If you are interested in a federally-insured HECM, know that all HECM lenders must follow HUD rules, and that many of the loan costs including the interest rate will be the same no matter which lender you select. Still, some costs including the origination fee, other closing costs, and servicing fees may vary among lenders.

If you live in a higher-valued home, you may be able to borrow more from a proprietary reverse mortgage. But it generally will cost more. The best way to see key differences between a HECM and a proprietary loan is with a detailed side-by-side comparison of future costs and benefits. Many HECM counselors and lenders can provide you with this important information.

No matter which type of reverse mortgage you are considering, be certain you understand all the conditions that could make the loan due and payable. Ask a counselor or lender to explain the Total Annual Loan Cost (TALC) rates, which show the projected annual average cost of a reverse mortgage, including all itemized costs.

Its Your Property


Apartment Rentals: Multi Housing Sector is Alive and Well

Where housing will bounce back and when

When it comes to real estate, the questions on everyone's lips are: How low is low, and when's the perfect time to buy back in? hat moment has passed in Seattle and Charlotte — both metros hit bottom in the first quarter of 2006 and have since posted price gains of 12.3 percent and 6.3 percent, respectively, according to National Association of Realtors (NAR) data.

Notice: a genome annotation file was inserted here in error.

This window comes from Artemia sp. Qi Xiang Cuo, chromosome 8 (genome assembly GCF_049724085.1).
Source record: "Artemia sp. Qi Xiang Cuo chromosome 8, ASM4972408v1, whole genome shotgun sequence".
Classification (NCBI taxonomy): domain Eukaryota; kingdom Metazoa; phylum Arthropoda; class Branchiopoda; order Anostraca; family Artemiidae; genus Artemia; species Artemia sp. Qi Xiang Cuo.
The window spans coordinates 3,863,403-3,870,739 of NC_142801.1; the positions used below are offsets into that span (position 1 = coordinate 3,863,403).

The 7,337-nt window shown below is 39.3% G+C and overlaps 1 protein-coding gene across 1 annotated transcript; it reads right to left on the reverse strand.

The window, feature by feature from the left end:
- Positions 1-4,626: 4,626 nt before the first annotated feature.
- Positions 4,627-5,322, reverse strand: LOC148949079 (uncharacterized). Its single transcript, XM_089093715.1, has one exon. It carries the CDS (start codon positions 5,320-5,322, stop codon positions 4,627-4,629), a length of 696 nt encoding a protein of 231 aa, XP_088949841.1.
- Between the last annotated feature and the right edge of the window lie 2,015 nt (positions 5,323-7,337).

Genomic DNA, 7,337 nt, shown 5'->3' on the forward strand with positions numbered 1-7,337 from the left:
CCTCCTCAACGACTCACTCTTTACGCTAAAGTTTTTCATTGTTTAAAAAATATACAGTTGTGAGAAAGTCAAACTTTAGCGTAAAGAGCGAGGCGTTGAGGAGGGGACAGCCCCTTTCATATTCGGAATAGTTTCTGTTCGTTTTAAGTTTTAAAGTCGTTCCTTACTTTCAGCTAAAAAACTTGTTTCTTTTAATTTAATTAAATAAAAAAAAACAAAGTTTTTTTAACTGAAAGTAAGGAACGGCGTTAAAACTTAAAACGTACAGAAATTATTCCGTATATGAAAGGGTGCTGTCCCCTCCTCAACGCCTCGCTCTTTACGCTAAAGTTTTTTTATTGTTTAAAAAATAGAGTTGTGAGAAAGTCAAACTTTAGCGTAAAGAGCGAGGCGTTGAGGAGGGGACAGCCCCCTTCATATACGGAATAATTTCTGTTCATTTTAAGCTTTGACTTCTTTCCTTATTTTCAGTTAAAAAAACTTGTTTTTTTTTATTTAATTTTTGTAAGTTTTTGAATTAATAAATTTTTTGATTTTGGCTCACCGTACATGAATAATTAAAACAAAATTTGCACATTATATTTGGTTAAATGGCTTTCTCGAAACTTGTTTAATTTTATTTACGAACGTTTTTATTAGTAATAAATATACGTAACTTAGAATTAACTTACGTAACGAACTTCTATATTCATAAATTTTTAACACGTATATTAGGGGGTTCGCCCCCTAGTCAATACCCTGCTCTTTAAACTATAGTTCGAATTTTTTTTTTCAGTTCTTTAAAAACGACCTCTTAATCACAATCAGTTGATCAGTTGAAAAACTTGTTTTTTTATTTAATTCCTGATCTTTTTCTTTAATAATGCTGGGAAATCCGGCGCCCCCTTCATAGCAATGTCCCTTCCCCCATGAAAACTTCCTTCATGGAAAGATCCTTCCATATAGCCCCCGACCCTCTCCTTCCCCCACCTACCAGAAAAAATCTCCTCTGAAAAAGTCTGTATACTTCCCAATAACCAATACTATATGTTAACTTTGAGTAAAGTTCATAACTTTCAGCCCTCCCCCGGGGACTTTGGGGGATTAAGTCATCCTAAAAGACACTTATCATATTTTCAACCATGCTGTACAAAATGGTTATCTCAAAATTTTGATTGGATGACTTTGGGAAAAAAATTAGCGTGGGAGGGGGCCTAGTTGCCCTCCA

Ripe for investment? Philadelphia and New Orleans. Based on housing inventory and local economic conditions, both should hit price troughs by year's end and bounce back with moderate gains around 4 percent in 2008.

Long and Short-Term Mortgage Rates Reach 10 Month Highs

McLean, VA Freddie Mac today released the results of its Primary Mortgage Market Survey® in which the 30-year fixed-rate mortgage averaged 6.53 percent with an average 0.4 point for the week ending June 7, 2007, up from last week when it averaged 6.42 percent. Last year at this time, the 30-year FRM averaged 6.62 percent. The 30-year FRM has not been higher since the week ending August 10, 2006, when it averaged 6.55 percent.
The 15-year FRM this week averaged 6.22 percent with an average 0.4 point, up from last week when it averaged 6.12 percent. A year ago, the 15-year FRM averaged 6.23 percent. The 15-year FRM has not been higher since the week ending August 3, 2006, when it averaged 6.27 percent.
Freddie Mac

Full Commissions Make a Comeback

The tough market for home sales may be spurring a surprise side effect on real estate commissions: For the first time in years, the average commission rate on closed sales nationwide rose slightly last year.